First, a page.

- Consulting Editors
- Modernization and the Russian Economy: Three Hundred Years of Catching Up
- Command Economy and its Legacy
- Russia’s Economic Transformation
- Transformational Recession
- Growth Trends in Russia After 1998
- Institutional Performance
- Corporate Governance in Russia
- The Russian Tax System
- The Unofficial Economy in Russia
- Russian Corruption
- Russia’s Dependence on Resources
- The Russian Oil Sector
- The Russian Natural Gas Sector
- The Russian Electricity Market: Variants of Development
- The Economics of Mineral Resources
- The Challenge of Reforming Environmental Regulation in Russia
- Economics of the Military-Industrial Complex
- Science, High-Tech Industries, and Innovation
- Blame the Switchman? Russian Railways Restructuring After Ten Years
- Russian Agriculture and Transition
- Russian Banking as an Active Volcano
- Financial and Credit Markets
- Russian Trade and Foreign Direct Investment Policy at the Crossroads
- Economic Geography of Russia
- Russian Fiscal Federalism: Impact of Political and Fiscal (De)centralization
- Regional Challenges: the Case of Siberia
- Labor Market Adjustment: is Russia Different?
- Higher Education Reform and Access to College in Russia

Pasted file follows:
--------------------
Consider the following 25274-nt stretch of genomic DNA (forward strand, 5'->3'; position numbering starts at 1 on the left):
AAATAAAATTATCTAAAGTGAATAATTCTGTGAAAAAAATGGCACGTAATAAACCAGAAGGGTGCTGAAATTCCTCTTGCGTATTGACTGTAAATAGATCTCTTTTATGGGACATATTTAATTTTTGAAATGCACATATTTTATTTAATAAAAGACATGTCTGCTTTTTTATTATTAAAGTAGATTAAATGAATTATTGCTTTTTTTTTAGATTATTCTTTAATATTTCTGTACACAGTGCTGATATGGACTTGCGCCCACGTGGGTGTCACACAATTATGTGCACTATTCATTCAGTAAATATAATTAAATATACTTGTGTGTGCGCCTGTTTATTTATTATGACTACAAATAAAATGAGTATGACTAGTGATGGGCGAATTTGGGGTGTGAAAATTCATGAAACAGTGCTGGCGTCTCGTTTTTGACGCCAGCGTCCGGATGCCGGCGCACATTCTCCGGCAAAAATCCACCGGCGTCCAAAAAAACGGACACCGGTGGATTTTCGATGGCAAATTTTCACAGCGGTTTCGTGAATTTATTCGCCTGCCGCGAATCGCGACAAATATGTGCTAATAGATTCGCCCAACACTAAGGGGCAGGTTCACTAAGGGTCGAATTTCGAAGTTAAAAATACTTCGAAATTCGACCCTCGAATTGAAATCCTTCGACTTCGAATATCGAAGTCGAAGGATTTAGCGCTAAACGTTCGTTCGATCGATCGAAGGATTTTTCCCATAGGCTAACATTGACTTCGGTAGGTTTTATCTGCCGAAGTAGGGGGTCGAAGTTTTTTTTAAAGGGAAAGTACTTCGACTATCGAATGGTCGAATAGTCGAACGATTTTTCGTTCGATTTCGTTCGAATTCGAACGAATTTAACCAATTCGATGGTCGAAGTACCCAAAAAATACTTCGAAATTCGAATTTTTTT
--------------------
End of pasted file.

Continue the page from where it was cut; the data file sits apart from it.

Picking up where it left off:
- Russia’s Health Care System: Difficult Path of Reform
- Poverty and Inequality in Russia
- Recent Demographic Developments in the Russian Federation
Abstract and Keywords
We replicate, update, and extend earlier work on manufacturing enterprise privatization and productivity in Russia. Our results suggest a more nuanced view of privatization than that previously offered. We confirm findings that the average impact on productivity of privatization to domestic owners is around –3 to –5 percent, though some regions show positive productivity gains of similar magnitude to those in Central Europe. The regional variation is positively associated with the size of the regional bureaucracy. Notwithstanding the average negative effect, our updated results show a pronounced change after 2002 as the productivity effects of Russian privatization have begun to approach those seen elsewhere much earlier. Privatization became most effective west of the Urals, in areas with greater market access. Initially an outlier, by 2005 Russia appeared to be becoming more of a normal country, at least in the narrow sense of the impact of private ownership on firm productivity.
J. David Brown is a Research Fellow at the Institute for the Study of Labor (IZA). He conducts research on privatization, productivity dynamics, and entrepreneurship.
John S. Earle is a Professor of Public Policy at George Mason University in Fairfax, and a Professor of Economics at the Central European University (CEU) in Budapest, Hungary. His research interests include firm performance, productivity dynamics, and the consequences of restructuring for workers, as well as various topics in labor, transition, and development economics.
Scott Gelbach is a Professor of Political Science at the University of Wisconsin in Madison, and a Senior Research Fellow at the International Center for the Study of Institutions and Development in the National Research University Higher School of Economics, Moscow. A specialist in Russia, his research interests center on the study of economic reform and other questions in political economy.
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